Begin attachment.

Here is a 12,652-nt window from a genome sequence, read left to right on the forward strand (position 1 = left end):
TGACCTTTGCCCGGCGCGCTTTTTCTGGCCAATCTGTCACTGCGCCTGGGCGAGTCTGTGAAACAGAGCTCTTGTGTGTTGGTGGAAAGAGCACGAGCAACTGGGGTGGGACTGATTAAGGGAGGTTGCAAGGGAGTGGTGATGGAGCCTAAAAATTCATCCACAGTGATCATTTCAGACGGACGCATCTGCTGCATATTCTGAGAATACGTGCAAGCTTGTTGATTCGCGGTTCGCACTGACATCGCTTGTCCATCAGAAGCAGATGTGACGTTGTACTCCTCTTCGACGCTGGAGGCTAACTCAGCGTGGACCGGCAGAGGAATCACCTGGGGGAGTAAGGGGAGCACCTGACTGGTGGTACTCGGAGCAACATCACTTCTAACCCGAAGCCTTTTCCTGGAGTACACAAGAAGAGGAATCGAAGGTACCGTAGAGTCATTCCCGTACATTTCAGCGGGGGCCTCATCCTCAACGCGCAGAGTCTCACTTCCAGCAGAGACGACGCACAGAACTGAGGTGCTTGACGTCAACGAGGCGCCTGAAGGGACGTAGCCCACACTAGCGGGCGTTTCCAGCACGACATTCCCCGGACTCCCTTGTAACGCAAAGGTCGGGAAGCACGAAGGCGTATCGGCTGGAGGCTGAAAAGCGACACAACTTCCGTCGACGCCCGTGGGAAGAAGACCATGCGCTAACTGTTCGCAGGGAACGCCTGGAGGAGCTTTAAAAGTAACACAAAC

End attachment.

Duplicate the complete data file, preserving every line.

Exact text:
Here is a 12,652-nt window from a genome sequence, read left to right on the forward strand (position 1 = left end):
TGACCTTTGCCCGGCGCGCTTTTTCTGGCCAATCTGTCACTGCGCCTGGGCGAGTCTGTGAAACAGAGCTCTTGTGTGTTGGTGGAAAGAGCACGAGCAACTGGGGTGGGACTGATTAAGGGAGGTTGCAAGGGAGTGGTGATGGAGCCTAAAAATTCATCCACAGTGATCATTTCAGACGGACGCATCTGCTGCATATTCTGAGAATACGTGCAAGCTTGTTGATTCGCGGTTCGCACTGACATCGCTTGTCCATCAGAAGCAGATGTGACGTTGTACTCCTCTTCGACGCTGGAGGCTAACTCAGCGTGGACCGGCAGAGGAATCACCTGGGGGAGTAAGGGGAGCACCTGACTGGTGGTACTCGGAGCAACATCACTTCTAACCCGAAGCCTTTTCCTGGAGTACACAAGAAGAGGAATCGAAGGTACCGTAGAGTCATTCCCGTACATTTCAGCGGGGGCCTCATCCTCAACGCGCAGAGTCTCACTTCCAGCAGAGACGACGCACAGAACTGAGGTGCTTGACGTCAACGAGGCGCCTGAAGGGACGTAGCCCACACTAGCGGGCGTTTCCAGCACGACATTCCCCGGACTCCCTTGTAACGCAAAGGTCGGGAAGCACGAAGGCGTATCGGCTGGAGGCTGAAAAGCGACACAACTTCCGTCGACGCCCGTGGGAAGAAGACCATGCGCTAACTGTTCGCAGGGAACGCCTGGAGGAGCTTTAAAAGTAACACAAAC